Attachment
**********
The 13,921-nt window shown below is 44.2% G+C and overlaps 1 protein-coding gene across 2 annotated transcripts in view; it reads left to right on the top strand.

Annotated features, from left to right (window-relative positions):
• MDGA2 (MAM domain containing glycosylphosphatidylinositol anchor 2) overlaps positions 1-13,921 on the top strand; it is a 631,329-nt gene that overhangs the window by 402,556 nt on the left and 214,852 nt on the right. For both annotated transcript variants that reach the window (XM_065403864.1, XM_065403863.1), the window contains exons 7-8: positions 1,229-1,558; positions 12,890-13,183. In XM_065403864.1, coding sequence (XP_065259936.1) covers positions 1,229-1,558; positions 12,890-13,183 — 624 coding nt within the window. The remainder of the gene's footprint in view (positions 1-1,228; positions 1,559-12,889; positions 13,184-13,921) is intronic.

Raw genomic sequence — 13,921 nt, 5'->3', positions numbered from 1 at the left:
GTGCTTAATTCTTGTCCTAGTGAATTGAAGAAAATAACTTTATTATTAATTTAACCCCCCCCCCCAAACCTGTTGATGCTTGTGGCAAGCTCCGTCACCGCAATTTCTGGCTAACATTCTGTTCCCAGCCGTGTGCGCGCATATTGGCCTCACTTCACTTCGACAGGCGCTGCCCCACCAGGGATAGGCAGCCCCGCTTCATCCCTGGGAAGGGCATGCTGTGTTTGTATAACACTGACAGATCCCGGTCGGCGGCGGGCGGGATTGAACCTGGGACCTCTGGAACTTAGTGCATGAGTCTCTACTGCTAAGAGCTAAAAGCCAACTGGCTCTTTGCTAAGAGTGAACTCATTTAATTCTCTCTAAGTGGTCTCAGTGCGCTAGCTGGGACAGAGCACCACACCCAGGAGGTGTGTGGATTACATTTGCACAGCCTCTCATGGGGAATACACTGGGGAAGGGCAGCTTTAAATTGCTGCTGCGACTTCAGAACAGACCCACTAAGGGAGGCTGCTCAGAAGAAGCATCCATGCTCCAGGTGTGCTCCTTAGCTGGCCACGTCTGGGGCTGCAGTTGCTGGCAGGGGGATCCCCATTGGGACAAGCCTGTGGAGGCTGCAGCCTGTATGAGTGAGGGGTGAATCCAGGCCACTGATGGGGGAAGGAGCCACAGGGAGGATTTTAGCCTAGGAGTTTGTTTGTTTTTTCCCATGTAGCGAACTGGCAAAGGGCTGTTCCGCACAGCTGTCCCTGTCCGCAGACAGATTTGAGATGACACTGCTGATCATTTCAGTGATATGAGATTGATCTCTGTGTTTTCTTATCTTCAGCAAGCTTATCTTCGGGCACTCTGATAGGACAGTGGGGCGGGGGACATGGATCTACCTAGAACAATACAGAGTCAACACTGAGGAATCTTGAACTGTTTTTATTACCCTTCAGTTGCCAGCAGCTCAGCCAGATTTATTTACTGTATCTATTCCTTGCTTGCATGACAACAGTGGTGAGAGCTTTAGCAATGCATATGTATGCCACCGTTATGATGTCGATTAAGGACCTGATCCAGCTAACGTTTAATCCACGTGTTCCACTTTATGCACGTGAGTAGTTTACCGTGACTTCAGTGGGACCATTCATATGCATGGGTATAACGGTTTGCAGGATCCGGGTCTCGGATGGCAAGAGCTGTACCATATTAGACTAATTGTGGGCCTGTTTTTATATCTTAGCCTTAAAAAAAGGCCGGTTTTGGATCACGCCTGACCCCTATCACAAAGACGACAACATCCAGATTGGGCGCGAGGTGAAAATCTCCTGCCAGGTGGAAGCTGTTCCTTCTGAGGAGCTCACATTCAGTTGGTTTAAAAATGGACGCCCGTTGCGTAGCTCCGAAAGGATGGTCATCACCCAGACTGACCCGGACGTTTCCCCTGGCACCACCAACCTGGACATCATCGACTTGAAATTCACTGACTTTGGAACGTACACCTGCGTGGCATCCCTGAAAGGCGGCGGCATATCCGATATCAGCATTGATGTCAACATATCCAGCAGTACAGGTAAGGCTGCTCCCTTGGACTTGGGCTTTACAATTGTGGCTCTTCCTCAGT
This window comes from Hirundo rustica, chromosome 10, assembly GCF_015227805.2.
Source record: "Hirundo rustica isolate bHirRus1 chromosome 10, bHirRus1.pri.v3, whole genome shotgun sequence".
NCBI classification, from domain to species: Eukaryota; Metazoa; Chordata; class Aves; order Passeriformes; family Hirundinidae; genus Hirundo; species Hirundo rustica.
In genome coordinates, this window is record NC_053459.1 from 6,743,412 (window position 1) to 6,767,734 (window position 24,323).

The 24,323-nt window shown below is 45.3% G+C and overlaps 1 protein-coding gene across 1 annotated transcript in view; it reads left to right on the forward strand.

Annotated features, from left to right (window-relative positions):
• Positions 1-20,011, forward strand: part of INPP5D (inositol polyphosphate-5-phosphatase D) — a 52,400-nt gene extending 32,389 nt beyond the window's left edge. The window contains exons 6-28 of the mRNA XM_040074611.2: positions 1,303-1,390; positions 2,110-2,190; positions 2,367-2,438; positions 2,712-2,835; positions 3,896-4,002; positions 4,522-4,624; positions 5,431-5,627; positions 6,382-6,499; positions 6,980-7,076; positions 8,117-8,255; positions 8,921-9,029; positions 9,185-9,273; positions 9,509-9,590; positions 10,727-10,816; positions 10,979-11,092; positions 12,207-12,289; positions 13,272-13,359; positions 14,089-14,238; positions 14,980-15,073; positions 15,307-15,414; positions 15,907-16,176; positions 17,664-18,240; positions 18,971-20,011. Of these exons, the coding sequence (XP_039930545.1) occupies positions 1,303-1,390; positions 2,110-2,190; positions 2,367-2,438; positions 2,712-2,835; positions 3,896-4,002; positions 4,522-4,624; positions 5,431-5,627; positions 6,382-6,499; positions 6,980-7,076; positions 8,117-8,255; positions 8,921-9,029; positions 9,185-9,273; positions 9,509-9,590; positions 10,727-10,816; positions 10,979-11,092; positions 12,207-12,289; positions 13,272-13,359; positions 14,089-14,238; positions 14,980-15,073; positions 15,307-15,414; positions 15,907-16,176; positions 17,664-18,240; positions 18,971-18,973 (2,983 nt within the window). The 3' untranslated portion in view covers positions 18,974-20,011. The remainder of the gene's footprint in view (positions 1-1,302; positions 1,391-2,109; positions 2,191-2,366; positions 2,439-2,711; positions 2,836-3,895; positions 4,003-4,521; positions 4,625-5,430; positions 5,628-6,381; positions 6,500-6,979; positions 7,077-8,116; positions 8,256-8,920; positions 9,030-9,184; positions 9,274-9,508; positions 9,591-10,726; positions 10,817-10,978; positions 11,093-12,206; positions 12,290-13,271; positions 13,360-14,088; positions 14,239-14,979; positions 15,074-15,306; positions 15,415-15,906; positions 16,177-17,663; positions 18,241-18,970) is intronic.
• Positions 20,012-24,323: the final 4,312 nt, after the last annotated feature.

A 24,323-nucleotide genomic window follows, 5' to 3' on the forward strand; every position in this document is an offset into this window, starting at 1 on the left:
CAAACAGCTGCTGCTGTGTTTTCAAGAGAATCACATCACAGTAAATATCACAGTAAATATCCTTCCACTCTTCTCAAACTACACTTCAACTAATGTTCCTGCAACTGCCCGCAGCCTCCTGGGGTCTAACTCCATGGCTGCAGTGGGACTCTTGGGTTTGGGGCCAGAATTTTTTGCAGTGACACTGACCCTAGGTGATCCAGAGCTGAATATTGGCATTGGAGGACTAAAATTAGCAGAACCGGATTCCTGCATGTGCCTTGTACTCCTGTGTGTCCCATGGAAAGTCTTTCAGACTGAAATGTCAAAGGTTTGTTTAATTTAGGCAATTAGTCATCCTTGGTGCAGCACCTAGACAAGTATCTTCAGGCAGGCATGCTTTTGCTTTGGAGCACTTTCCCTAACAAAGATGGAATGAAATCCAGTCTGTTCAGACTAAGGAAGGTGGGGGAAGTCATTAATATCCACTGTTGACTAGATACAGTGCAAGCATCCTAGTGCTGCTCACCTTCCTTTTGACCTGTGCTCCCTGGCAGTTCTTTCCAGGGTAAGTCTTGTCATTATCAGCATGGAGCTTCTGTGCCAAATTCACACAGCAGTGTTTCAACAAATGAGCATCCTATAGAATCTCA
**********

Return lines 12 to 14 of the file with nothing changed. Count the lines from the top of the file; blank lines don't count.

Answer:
• Positions 1-20,011, forward strand: part of INPP5D (inositol polyphosphate-5-phosphatase D) — a 52,400-nt gene extending 32,389 nt beyond the window's left edge. The window contains exons 6-28 of the mRNA XM_040074611.2: positions 1,303-1,390; positions 2,110-2,190; positions 2,367-2,438; positions 2,712-2,835; positions 3,896-4,002; positions 4,522-4,624; positions 5,431-5,627; positions 6,382-6,499; positions 6,980-7,076; positions 8,117-8,255; positions 8,921-9,029; positions 9,185-9,273; positions 9,509-9,590; positions 10,727-10,816; positions 10,979-11,092; positions 12,207-12,289; positions 13,272-13,359; positions 14,089-14,238; positions 14,980-15,073; positions 15,307-15,414; positions 15,907-16,176; positions 17,664-18,240; positions 18,971-20,011. Of these exons, the coding sequence (XP_039930545.1) occupies positions 1,303-1,390; positions 2,110-2,190; positions 2,367-2,438; positions 2,712-2,835; positions 3,896-4,002; positions 4,522-4,624; positions 5,431-5,627; positions 6,382-6,499; positions 6,980-7,076; positions 8,117-8,255; positions 8,921-9,029; positions 9,185-9,273; positions 9,509-9,590; positions 10,727-10,816; positions 10,979-11,092; positions 12,207-12,289; positions 13,272-13,359; positions 14,089-14,238; positions 14,980-15,073; positions 15,307-15,414; positions 15,907-16,176; positions 17,664-18,240; positions 18,971-18,973 (2,983 nt within the window). The 3' untranslated portion in view covers positions 18,974-20,011. The remainder of the gene's footprint in view (positions 1-1,302; positions 1,391-2,109; positions 2,191-2,366; positions 2,439-2,711; positions 2,836-3,895; positions 4,003-4,521; positions 4,625-5,430; positions 5,628-6,381; positions 6,500-6,979; positions 7,077-8,116; positions 8,256-8,920; positions 9,030-9,184; positions 9,274-9,508; positions 9,591-10,726; positions 10,817-10,978; positions 11,093-12,206; positions 12,290-13,271; positions 13,360-14,088; positions 14,239-14,979; positions 15,074-15,306; positions 15,415-15,906; positions 16,177-17,663; positions 18,241-18,970) is intronic.
• Positions 20,012-24,323: the final 4,312 nt, after the last annotated feature.

A 24,323-nucleotide genomic window follows, 5' to 3' on the forward strand; every position in this document is an offset into this window, starting at 1 on the left: